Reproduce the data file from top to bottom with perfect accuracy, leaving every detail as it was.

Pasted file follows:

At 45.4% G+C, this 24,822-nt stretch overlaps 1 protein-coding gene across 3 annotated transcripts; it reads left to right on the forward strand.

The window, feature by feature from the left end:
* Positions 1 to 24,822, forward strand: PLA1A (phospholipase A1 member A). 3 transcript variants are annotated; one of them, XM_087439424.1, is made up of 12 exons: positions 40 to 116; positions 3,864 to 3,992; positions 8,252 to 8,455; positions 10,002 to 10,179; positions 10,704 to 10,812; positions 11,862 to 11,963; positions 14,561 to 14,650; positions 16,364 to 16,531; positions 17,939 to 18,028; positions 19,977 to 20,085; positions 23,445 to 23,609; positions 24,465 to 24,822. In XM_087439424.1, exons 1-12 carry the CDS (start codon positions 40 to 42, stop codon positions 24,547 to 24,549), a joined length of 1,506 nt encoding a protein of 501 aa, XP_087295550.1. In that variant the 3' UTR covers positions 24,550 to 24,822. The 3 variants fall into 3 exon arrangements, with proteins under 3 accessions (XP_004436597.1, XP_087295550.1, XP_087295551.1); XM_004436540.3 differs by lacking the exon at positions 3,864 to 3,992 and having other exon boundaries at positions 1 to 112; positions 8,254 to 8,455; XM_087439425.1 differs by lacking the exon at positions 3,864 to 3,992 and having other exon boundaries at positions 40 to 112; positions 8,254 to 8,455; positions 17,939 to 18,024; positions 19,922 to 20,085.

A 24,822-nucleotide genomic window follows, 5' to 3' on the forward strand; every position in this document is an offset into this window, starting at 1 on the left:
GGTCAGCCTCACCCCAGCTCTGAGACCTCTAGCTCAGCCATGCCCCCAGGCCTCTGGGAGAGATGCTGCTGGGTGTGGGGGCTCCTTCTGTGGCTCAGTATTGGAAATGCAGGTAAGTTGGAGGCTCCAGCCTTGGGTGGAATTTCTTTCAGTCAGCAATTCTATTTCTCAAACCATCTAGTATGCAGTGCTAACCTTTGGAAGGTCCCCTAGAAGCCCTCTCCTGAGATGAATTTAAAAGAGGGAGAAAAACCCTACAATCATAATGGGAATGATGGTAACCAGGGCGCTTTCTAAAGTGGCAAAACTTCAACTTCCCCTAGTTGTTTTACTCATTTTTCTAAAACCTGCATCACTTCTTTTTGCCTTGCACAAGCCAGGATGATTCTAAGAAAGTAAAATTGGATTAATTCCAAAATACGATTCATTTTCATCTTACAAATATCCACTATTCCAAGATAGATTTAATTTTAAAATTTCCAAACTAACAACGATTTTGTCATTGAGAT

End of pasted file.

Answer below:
At 45.4% G+C, this 24,822-nt stretch overlaps 1 protein-coding gene across 3 annotated transcripts; it reads left to right on the forward strand.

The window, feature by feature from the left end:
* Positions 1 to 24,822, forward strand: PLA1A (phospholipase A1 member A). 3 transcript variants are annotated; one of them, XM_087439424.1, is made up of 12 exons: positions 40 to 116; positions 3,864 to 3,992; positions 8,252 to 8,455; positions 10,002 to 10,179; positions 10,704 to 10,812; positions 11,862 to 11,963; positions 14,561 to 14,650; positions 16,364 to 16,531; positions 17,939 to 18,028; positions 19,977 to 20,085; positions 23,445 to 23,609; positions 24,465 to 24,822. In XM_087439424.1, exons 1-12 carry the CDS (start codon positions 40 to 42, stop codon positions 24,547 to 24,549), a joined length of 1,506 nt encoding a protein of 501 aa, XP_087295550.1. In that variant the 3' UTR covers positions 24,550 to 24,822. The 3 variants fall into 3 exon arrangements, with proteins under 3 accessions (XP_004436597.1, XP_087295550.1, XP_087295551.1); XM_004436540.3 differs by lacking the exon at positions 3,864 to 3,992 and having other exon boundaries at positions 1 to 112; positions 8,254 to 8,455; XM_087439425.1 differs by lacking the exon at positions 3,864 to 3,992 and having other exon boundaries at positions 40 to 112; positions 8,254 to 8,455; positions 17,939 to 18,024; positions 19,922 to 20,085.

A 24,822-nucleotide genomic window follows, 5' to 3' on the forward strand; every position in this document is an offset into this window, starting at 1 on the left:
GGTCAGCCTCACCCCAGCTCTGAGACCTCTAGCTCAGCCATGCCCCCAGGCCTCTGGGAGAGATGCTGCTGGGTGTGGGGGCTCCTTCTGTGGCTCAGTATTGGAAATGCAGGTAAGTTGGAGGCTCCAGCCTTGGGTGGAATTTCTTTCAGTCAGCAATTCTATTTCTCAAACCATCTAGTATGCAGTGCTAACCTTTGGAAGGTCCCCTAGAAGCCCTCTCCTGAGATGAATTTAAAAGAGGGAGAAAAACCCTACAATCATAATGGGAATGATGGTAACCAGGGCGCTTTCTAAAGTGGCAAAACTTCAACTTCCCCTAGTTGTTTTACTCATTTTTCTAAAACCTGCATCACTTCTTTTTGCCTTGCACAAGCCAGGATGATTCTAAGAAAGTAAAATTGGATTAATTCCAAAATACGATTCATTTTCATCTTACAAATATCCACTATTCCAAGATAGATTTAATTTTAAAATTTCCAAACTAACAACGATTTTGTCATTGAGAT